The Halls of the Afterlife
The introduction of Christianity to Scandinavia moved Old Norse civilizations from an imminent faith model to a transcendent faith model, which changed the way they viewed the afterlife. This transition brought about a hybrid model of the afterlife, which is elegantly captured in Snorri Sturluson’s Gylfaginning.
This model introduces numerous realms or Halls one could enter after death, many of which are painted as far more desirable than the old, boring underworld. However, a person had to live—or usually die—a specific way in order to achieve these afterlives.
Some of these Halls are listed below:
Fólkvangr is found in the Icelandic Eddas and in Egil’s Saga. It is described as one of the places for people who die in battle. It belongs to the goddess Freyja, who is said to have the first pick of fallen warriors before Odin. The name of Freyja’s hall proper is Sessrumnir.
Odin’s hall for warriors who fell on the battlefield. These warriors were gathered up by valkyries to become einherjar, warriors training to fight for Odin during the doomed war, Ragnarök. The einherjar would spend their afterlives feasting and skirmishing until this day.
Those who died at sea were thought to rest in Rán’s watery abode at the bottom of the ocean, not an uncommon occurrence during the Viking age.
Hel, or Helheim, is the Norse underworld, the place where people go when they die of old age or sickness. It’s not a bad place, but it’s also not described by Snorri as being particularly delightful either.
“Hel” is the name for both the Norse goddess of death and her abode in Niflheim, the world of darkness. Her Hall is called Éljúðnir (“dank”); her plate is called Hungr (“hunger”); her knife is Sulltr (“famine”); her serving man is Gangláti (“the slow one”); her serving maid is Ganglöt (also meaning “the slow one”); her home’s threshold is called Fallanda forað (“stumbling block”); her bed is Kör (“illness”); and her bed curtains are called Blinkjanda böl (“pale misfortune”).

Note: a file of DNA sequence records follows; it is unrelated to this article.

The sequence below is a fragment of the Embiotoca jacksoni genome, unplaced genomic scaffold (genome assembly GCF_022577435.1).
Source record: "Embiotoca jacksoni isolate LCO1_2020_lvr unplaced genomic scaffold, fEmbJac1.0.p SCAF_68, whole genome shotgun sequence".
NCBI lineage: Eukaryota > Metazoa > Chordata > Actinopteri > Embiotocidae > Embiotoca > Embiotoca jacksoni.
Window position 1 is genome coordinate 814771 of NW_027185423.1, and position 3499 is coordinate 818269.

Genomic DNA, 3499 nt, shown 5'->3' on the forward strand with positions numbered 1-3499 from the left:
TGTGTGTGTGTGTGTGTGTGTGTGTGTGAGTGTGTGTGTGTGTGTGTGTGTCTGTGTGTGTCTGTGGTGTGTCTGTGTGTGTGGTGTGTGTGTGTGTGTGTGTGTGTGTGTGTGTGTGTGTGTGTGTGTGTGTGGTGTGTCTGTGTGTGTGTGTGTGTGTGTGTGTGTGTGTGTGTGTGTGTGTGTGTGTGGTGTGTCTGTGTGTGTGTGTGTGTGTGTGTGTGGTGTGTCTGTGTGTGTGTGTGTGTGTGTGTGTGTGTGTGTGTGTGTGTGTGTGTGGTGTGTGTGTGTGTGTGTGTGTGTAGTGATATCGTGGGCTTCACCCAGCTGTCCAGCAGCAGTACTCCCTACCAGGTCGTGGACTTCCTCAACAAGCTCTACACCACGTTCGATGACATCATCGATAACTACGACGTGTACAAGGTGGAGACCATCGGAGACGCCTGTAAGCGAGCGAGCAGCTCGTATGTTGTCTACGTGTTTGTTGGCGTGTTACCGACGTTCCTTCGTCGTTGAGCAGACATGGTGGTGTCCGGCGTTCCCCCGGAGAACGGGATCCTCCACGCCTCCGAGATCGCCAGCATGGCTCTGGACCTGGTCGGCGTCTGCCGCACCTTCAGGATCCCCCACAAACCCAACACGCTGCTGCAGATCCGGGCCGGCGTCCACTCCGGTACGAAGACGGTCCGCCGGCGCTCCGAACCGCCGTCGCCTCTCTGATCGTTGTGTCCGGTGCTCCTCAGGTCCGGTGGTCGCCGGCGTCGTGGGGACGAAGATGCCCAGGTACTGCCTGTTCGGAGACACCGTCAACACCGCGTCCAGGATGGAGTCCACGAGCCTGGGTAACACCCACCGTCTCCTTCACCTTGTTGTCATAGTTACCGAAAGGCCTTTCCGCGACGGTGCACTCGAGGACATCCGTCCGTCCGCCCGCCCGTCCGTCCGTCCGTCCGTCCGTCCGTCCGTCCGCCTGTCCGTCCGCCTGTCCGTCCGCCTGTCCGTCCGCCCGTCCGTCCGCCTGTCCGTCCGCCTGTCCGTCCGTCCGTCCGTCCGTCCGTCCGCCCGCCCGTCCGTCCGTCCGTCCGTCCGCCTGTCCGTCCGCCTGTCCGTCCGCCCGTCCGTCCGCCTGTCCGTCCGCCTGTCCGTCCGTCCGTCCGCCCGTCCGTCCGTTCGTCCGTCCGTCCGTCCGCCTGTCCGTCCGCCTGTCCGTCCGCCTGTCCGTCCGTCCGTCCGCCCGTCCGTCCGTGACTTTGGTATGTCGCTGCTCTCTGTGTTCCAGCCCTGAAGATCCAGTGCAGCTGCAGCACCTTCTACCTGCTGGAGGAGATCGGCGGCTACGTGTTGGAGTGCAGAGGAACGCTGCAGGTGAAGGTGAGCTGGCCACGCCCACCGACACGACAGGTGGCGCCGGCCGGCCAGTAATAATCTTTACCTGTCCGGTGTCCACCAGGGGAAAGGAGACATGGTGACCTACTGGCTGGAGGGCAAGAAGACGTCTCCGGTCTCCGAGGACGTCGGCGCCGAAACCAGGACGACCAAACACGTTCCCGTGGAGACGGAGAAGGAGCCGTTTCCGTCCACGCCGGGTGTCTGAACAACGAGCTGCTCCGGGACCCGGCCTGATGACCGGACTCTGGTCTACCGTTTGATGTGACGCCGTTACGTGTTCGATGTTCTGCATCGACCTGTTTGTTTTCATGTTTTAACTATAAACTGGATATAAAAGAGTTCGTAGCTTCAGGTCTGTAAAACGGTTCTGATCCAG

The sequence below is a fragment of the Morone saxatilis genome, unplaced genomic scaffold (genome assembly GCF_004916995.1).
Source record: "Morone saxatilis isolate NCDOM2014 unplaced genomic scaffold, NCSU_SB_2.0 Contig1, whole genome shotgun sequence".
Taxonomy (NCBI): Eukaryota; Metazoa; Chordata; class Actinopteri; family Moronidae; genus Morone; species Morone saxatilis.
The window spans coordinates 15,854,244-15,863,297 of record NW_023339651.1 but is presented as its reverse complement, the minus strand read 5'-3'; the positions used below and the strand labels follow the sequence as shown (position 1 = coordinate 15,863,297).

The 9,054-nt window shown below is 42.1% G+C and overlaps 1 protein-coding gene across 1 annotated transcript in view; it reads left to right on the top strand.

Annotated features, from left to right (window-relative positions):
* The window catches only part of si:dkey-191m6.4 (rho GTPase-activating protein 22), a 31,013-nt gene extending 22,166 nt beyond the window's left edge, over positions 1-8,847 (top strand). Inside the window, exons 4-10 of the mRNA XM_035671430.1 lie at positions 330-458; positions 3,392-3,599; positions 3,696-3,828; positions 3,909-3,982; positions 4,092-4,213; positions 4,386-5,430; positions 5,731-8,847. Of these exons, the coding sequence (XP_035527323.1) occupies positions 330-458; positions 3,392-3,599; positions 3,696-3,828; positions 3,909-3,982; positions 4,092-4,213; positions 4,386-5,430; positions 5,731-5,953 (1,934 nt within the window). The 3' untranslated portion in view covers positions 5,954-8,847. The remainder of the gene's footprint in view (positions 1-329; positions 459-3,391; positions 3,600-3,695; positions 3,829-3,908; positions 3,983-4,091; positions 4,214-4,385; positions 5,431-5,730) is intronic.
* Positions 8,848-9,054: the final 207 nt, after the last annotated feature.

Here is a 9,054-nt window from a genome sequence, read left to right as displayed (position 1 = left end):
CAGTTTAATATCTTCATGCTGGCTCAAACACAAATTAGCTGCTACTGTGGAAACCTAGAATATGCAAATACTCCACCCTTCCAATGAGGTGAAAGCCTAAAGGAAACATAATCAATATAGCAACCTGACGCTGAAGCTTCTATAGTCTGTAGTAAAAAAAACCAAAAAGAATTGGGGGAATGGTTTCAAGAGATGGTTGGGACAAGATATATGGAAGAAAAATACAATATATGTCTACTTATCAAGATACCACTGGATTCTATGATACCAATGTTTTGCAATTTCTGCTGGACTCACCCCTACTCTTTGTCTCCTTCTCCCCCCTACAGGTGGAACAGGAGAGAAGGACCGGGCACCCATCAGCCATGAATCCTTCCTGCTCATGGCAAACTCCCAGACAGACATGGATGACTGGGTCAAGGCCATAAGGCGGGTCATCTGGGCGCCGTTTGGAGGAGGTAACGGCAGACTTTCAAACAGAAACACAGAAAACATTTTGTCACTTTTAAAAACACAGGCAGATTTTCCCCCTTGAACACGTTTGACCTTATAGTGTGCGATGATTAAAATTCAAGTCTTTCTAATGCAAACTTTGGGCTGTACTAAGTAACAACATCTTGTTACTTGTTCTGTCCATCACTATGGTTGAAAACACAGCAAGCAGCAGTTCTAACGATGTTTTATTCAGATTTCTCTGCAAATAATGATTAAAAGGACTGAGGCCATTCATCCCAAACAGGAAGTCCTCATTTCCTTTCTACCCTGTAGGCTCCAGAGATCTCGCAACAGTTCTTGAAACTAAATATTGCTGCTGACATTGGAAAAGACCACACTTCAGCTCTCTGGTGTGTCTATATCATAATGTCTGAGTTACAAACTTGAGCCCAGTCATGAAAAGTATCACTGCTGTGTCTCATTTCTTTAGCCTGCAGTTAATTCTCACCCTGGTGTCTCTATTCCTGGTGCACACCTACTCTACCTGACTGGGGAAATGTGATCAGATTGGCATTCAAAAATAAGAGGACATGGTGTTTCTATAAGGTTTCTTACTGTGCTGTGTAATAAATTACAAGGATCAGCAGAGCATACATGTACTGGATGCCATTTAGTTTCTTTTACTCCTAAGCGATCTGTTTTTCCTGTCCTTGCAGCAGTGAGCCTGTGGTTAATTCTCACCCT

The underworld of Helheim is located in the north, the direction of death in Scandinavian folklore. It’s separated from the realm of the living by the river Gjöll, which is spanned by the gilded bridge Gjallarbrú. The sound of a living crossing this bridge is deafening compared to the footsteps of the dead. The road to Hel is guarded by a wolf called Garm.
According to Snorri, Helheim is comprised of nine realms, but what all nine are was never described. One of them, however, is Náströnd, which is where the worst of human offenders go.
The dead of Helheim were prophesied to fight against the Aesir deities during Ragnarök.
“Corpse Shore.” This Hall was perhaps inspired by Christian interpretations of Revelations. Náströnd is located in Helheim and is said to be a hall adorned with the spines of serpents with a roof that leaks poison upon its inhabitants. It’s also the dwelling of Nidhogg, a dragon who gnaws on the roots of Yggdrasil. He chews upon the corpses in Náströnd.
Andlang & Vidblain
These are heavenly realms mentioned by Snorri. Vidblain in particular would protect people from Surtr’s fires during Ragnarök, but until then these heavens are reserved for the Alvar.
A shining heavenly hall that would rise up after all else was destroyed during Ragnarök.
The Holy Mountain, where people go to be reunited with their ancestors. Perhaps the hall that most closely resembles the old animistic view of the Norse afterlife.